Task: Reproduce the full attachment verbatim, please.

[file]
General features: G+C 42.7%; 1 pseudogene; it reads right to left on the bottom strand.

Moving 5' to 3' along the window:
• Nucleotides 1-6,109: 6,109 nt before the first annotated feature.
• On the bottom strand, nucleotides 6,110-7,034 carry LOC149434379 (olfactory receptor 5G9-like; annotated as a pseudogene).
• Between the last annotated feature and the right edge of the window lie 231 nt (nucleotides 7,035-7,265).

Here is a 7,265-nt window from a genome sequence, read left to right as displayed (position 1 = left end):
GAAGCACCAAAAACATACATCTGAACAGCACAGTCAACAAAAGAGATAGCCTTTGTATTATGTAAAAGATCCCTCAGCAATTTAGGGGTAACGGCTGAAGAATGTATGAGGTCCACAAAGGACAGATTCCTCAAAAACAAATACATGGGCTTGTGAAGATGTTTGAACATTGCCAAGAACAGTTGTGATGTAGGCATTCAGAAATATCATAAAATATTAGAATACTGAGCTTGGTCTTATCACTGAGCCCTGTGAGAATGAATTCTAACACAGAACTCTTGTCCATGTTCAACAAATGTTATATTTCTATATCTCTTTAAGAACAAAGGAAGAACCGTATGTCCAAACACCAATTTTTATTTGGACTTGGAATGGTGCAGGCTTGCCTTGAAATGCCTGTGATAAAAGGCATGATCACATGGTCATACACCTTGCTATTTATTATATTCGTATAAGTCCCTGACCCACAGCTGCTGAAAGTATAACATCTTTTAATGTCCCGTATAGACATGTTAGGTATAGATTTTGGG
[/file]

General features: G+C 42.7%; 1 pseudogene; it reads right to left on the bottom strand.

Moving 5' to 3' along the window:
• Nucleotides 1-6,109: 6,109 nt before the first annotated feature.
• On the bottom strand, nucleotides 6,110-7,034 carry LOC149434379 (olfactory receptor 5G9-like; annotated as a pseudogene).
• Between the last annotated feature and the right edge of the window lie 231 nt (nucleotides 7,035-7,265).

Here is a 7,265-nt window from a genome sequence, read left to right as displayed (position 1 = left end):
GAAGCACCAAAAACATACATCTGAACAGCACAGTCAACAAAAGAGATAGCCTTTGTATTATGTAAAAGATCCCTCAGCAATTTAGGGGTAACGGCTGAAGAATGTATGAGGTCCACAAAGGACAGATTCCTCAAAAACAAATACATGGGCTTGTGAAGATGTTTGAACATTGCCAAGAACAGTTGTGATGTAGGCATTCAGAAATATCATAAAATATTAGAATACTGAGCTTGGTCTTATCACTGAGCCCTGTGAGAATGAATTCTAACACAGAACTCTTGTCCATGTTCAACAAATGTTATATTTCTATATCTCTTTAAGAACAAAGGAAGAACCGTATGTCCAAACACCAATTTTTATTTGGACTTGGAATGGTGCAGGCTTGCCTTGAAATGCCTGTGATAAAAGGCATGATCACATGGTCATACACCTTGCTATTTATTATATTCGTATAAGTCCCTGACCCACAGCTGCTGAAAGTATAACATCTTTTAATGTCCCGTATAGACATGTTAGGTATAGATTTTGGG